4 From the Field party the mediator helps the participants negotiate their differences and either craft a mutually acceptable resolution for their dispute or decide to deal with their problems in some other manner, including litigation. Mediation is based on three core values: autonomy, informed decision making, and confidentiality. Participants may end the mediation at any time without adverse consequences. If, however, a resolution is reached, it is memorialized in writing, signed by the participants, and becomes a binding contract. 9 Style. Comparisons are often made between evaluative and facilitative styles in mediation. The former typically is directive and focuses on the strengths and weaknesses of the parties positions, proposes a value range for the case, predicts an outcome in court, spends little time in joint session, and spends more time meeting privately with the parties in caucus. The latter helps the parties negotiate without evaluating, encourages clients participation in the mediation, and takes time to discuss feelings and facts that enrich the focus beyond the amount of money that will settle the case. In practice, facilitative mediators often incorporate evaluative approaches by asking both parties questions to test the strength of their positions or to suggest a weakness and, when asked by the parties, by providing a mediator s proposal to break an impasse. Role Of Apology Research shows that an apology is one of the responses a patient and family want after an adverse event or medical error. 10 An apology of sympathy occurs when the speaker says, I m sorry this happened to you ; an apology of responsibility takes responsibility for having caused the event. 11 In our study the mediators encouraged the defendant s attorney, if she felt it appropriate, to offer an apology to plaintiffs during the first joint session. She quickly developedanabilitytoofferanapologyofsympathy or responsibility. There was no physician or hospital/facility representative at the mediation, so the lawyer for the city offered the apology. The following summaries are written from the plaintiffs perspectives. Apology of responsibility. Case no. 24: Mr. H suffered from asthma and went to the emergency room (ER). He was there for fourteen hours and went into cardiopulmonary arrest. Resuscitation attempts were unsuccessful, and he died. In the mediation, the plaintiff s attorney described Mr. H s negligent care and the basis for the high-six-figure demand. When the defendant s attorney responded, she started with an apology of responsibility, acknowledging that the care Mr. H had received was not the care he should have been given. Apology of sympathy. Case no. 14: Mr. J was a beloved father and grandfather. He had immigrated to this country and despite being in his nineties was a vital and independent family member. While in a rehabilitation facility, he improvised a restraint using his belt but nonetheless fell from a chair. He broke his hip, injured his shoulder, and was on the floor for a few hours. When he returned home after several months of rehabilitation, he was isolated and had lost his independence. The attorney for the city offered an apology of sympathy and responded to the family s anguish. She also explained why it was not possible for the staff to have watched Mr. J continuously and why restraints are used sparingly. Nonmonetary remedy. The opportunity to consider remedies in addition to money is a distinguishing feature of mediation. Often the nonmonetary remedies are more emotionally significant to the parties. Case no. 4: Mr.L,amaninhisearlythirties with sickle-cell anemia, went to the ER twice inthreedays.thesecondvisitoccurredthe day before a national holiday. From the family s perspective, there were no attending physicians present in the ER, and the staff could not answer their questions. Mr. L was admitted to the hospital and died several days later. The case settled, but the family remained convinced that the shortage of staff on the day of admission contributed to his death. The negotiations started with a demand in excess of seven figures. Ultimately it was agreed that in addition to a six-figure monetary amount, the family and its attorney would HEALTH AFFAIRS ~ Volume 25, Number

5 Health Tracking write to the hospital s chief executive officer describing their concerns about the lack of communication between the family and hospital staff and the staffing shortages on that holiday weekend. The letter was sent with a cover letter from the city s attorney. Roles Of Parties And Attorneys Plaintiff participation. Some plaintiffs attorneys were concerned that having the client participate in the mediation would mean loss of control over the negotiation. In sixteen cases, the plaintiff participated. But in Cases 8, 9, and 17, they did not, and none of these cases settled (p =.04). In one case, the plaintiff s attorney brought his client but refused to allow her into the mediation room. He later recognized that he might have made a strategic error and requested later to reconvene the mediation. Although the mediator had several conversations with the lawyers for both parties, the mediation did not resume. Differing interests of attorneys and clients. The interests of the attorney and the client are not identical, and there are moments whenthedivergenceisproblematic. Case no. 11: Ms. G was eighteen years old when she went to the hospital for a breast reduction procedure because of back pain. After the surgery, she still wore the same bra size and had scarring. She wanted a second breast reduction procedure and reconstructive surgery for the scars. In the first caucus with the mediators, the plaintiff was upset and clear about her wish to settle the case, have corrective surgery, and not go to trial. Her lawyer was adamant that mediation was undermining his relationship with his client and forcing him to accept too low a settlement. The tension between the goals of the attorney to obtain more money and the plaintiff to accept the final offer resolved in favor of the plaintiff. The mediators felt ambivalent about their role in pleasing the plaintiff and frustrating her attorney. Helping attorneys with clients. Several plaintiffs attorneys asked the mediators to assist them in helping their clients accept a more realistic assessment of their case. In one case, the clients were unrealistic about the amount of money they could obtain. For example, a granddaughter hoped that the family would receive enough money to buy a house large enough for their multigenerational family. The family s attorney and the mediators explained the limited damages in this case. In another case, recently obtained documentation showed that a previous car accident had caused one of the injuries alleged. The plaintiff s attorney requested that the mediators help his client understand and accept the diminution in the case s value. The mediators answered the plaintiff s questions and explained how facts are proven at trial. The plaintiff was displeased but grudgingly accepted the explanation. City representatives. The representatives from the Comptroller s Office and HHC contributed greatly by often providing the rationale for the city s position. They were impressed by the effect of the plaintiff s presence on the negotiations and doubted that cases would have settled without the plaintiff. Settlement without discovery. Both plaintiffs and the defendant s attorneys had to grapple with an unfamiliar experience of negotiating a possible settlement without completed discovery (the pretrial process of obtaining evidence). Of the nineteen cases mediated, six cases had no discovery by the city, and only two had completed discovery. 12 Case no. 13: Mr. P worked for the transit authority and cut his hand on a shattered light bulb. The radiologist in the ER did not notice that glass remained in the wound. As a result, a second surgery was needed to remove the glass. Here there was no discovery conducted by the city, and the mediation was held eight months after the action was commenced. The city had enough information from the medical record to negotiate, and both sides understood the benefits of ending the litigation. Concluding Comments The results of this feasibility study suggest that the plaintiffs, the defendant, their attorneys, and other participants view mediation as fair, satisfying, and responsive to their interests. The process can resolve disputes between 1398 September/October 2006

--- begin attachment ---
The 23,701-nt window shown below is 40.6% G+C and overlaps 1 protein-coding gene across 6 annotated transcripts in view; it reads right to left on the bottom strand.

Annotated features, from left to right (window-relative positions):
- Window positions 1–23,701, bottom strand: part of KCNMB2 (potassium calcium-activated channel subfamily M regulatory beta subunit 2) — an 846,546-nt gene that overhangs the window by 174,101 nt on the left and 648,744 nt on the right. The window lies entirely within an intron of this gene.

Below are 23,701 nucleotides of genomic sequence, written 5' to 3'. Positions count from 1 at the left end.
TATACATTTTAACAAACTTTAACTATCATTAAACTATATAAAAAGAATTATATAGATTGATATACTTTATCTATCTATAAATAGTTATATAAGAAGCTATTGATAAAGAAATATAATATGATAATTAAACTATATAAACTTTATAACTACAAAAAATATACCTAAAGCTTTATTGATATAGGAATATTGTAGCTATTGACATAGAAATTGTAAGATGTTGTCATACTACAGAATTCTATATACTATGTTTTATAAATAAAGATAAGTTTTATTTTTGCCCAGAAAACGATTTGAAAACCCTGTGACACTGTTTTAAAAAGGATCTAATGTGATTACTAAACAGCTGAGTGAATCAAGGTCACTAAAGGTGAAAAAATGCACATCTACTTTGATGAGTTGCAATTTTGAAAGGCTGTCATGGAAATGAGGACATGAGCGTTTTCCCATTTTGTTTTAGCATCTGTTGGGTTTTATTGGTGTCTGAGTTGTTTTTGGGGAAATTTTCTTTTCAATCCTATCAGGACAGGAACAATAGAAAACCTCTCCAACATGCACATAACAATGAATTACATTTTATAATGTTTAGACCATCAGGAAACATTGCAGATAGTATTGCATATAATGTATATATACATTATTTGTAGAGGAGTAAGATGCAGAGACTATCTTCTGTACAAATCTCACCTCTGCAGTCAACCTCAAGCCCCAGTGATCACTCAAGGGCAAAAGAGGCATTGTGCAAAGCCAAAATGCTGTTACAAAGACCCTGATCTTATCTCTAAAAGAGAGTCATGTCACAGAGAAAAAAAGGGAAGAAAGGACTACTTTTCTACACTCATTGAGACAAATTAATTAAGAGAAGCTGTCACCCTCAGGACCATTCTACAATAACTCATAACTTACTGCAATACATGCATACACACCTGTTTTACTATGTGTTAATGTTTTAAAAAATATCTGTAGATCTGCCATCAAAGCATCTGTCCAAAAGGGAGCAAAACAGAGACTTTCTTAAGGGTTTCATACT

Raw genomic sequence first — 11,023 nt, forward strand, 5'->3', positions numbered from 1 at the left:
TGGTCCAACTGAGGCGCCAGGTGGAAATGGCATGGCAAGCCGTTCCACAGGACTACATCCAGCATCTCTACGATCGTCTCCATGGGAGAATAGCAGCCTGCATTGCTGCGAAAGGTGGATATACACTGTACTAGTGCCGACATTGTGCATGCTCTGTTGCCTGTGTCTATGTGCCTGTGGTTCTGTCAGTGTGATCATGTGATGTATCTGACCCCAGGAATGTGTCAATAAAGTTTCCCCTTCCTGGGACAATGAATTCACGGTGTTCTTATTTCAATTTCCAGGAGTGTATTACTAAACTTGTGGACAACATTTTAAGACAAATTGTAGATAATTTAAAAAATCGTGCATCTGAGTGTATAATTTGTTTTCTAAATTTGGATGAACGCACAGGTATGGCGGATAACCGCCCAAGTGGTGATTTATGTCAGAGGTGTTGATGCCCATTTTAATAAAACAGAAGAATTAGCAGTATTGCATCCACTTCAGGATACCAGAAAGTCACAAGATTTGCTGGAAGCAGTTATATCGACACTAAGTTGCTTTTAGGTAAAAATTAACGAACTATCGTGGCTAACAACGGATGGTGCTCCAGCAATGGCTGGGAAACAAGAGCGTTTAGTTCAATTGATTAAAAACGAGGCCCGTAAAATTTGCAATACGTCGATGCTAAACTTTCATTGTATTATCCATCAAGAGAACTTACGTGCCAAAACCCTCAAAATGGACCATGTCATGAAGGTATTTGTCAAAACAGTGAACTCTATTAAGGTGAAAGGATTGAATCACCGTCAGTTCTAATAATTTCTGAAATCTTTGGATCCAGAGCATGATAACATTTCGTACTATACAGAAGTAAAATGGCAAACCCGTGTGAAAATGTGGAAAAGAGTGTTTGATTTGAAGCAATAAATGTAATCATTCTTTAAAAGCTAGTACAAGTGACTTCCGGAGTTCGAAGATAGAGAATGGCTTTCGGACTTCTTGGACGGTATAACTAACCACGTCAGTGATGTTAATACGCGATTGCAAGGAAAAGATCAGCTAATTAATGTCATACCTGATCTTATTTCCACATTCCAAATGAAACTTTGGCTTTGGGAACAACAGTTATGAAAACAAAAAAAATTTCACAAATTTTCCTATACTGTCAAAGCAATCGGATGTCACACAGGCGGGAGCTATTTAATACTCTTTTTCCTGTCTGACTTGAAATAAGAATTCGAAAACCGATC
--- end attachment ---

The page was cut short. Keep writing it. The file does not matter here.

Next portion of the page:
6 From the Field participants, including clients and their attorneys. Our findings also suggest that transaction costs are decreased. Reducing the amount of discovery produces emotional and financial savings for both sides, and because the amount of information needed for mediation is not the same as that needed for trial, limiting discovery in certain cases is appropriate. Both the defendant s and plaintiffs attorneys estimated that they spent approximately one-tenth the amount of time preparing a case for mediation that they would have spent preparing for trial. The study also shows that mediation can be conducive to apology and that the source of the apology need not be a health care provider, although a physician could have enhanced the apology. The finding showing a strong association between apology and settlement needs further exploration if the causative variables are to be fully understood. The limitations of this feasibility study include the small sample size, the use of only governmental cases, and the exclusion of cases with named physician defendants. Future research should correct for these limitations. The shadow that litigation casts on the practice of medicine might decrease with increased use of mediation. The authors thank the members of the study s Advisory Panel, all of whom contributed invaluable advice: Carol B. Liebman (chair), Nancy N. Dubler, Michael N. Mulvihill, and William M. Sage. They also thank their research assistant, Jinny Suh Turrentine, who diligently gathered the data and gave logistical support; Marc Fleisher, Vivien B. Shelanski, and Barbara Swartz, expert co-mediators; the clients, lawyers, and representatives of the City of New York who participated in this study; and Edward A. Dauer for his extensive comments. This study was funded by a grant from Morton P. Hyman to Columbia Law School. NOTES 1. E.A. Dauer and L.J. Marcus, Adapting Mediation to Link Resolution of Medical Malpractice Disputes with Health Care Quality Improvement, Law and Contemporary Problems 60, no. 1 (1997): ; and B.A. Liang, A System of Medical Error Disclosure, Quality and Safety in Health Care 11, no.1(2002): E.A. Dauer, L.J. Marcus, and S.M. Payne, Prometheus and the Litigators: A Mediation Odyssey, Journal of Legal Medicine 21, no. 2 (2000): ; and R. Wissler, Barriers to Attorneys Discussion and Use of ADR, Ohio State Journal on Dispute Resolution 19, no. 2 (2004): T.B. Metzloff, R.A. Peeples, and C.T. Harris, Empirical Perspectives on Mediation and Malpractice, Law and Contemporary Problems 60, no. 1 (1997): Rhonda Rosen, deputy chief, Medical Malpractice Unit, Tort Division, New York City Law Department, conversation with Chris Stern Hyman, 12 July Janice Kabel, deputy counsel, Office of Legal Affairs, HHC, communication with Hyman, 5 April A table presenting key elements and outcomes of the cases is available online at DC1. 7. Ibid. 8. L.P. Love and J.B. Stulberg, Practice Guidelines for Co-Mediation: Making Certain that Two Heads Are Better than One, Mediation Quarterly 13, no. 3 (1996): C.B. Liebman and C.S. Hyman, Medical Error Disclosure, Mediation Skills, and Malpractice Litigation: A Demonstration Project in Pennsylvania, March 2005, LiebmanReport.pdf (accessed 21 September 2005). 10. T.H. Gallagher et al., Patients and Physicians Attitudes regarding the Disclosure of Medical Errors, Journal of the American Medical Association 289, no. 8 (2003): ; J.R. Cohen, Apology and Organizations: Exploring an Example from Medical Practice, Fordham Urban LawJournal 27, no. 5 (2000): ; and J.K. Robbennolt, Apologies and Legal Settlement: An Empirical Examination, Michigan Law Review 102, no. 3 (2004): C.B. Liebman and C.S. Hyman, A Mediation Skills Model to Manage Disclosure of Errors and Adverse Events to Patients, Health Affairs 23, no. 4 (2004): Amy London, senior counsel, Medical Malpractice Unit, Tort Division, New York City Law Department, telephone conversations with Hyman, 12 August 2004 and 2 March HEALTH AFFAIRS ~ Volume 25, Number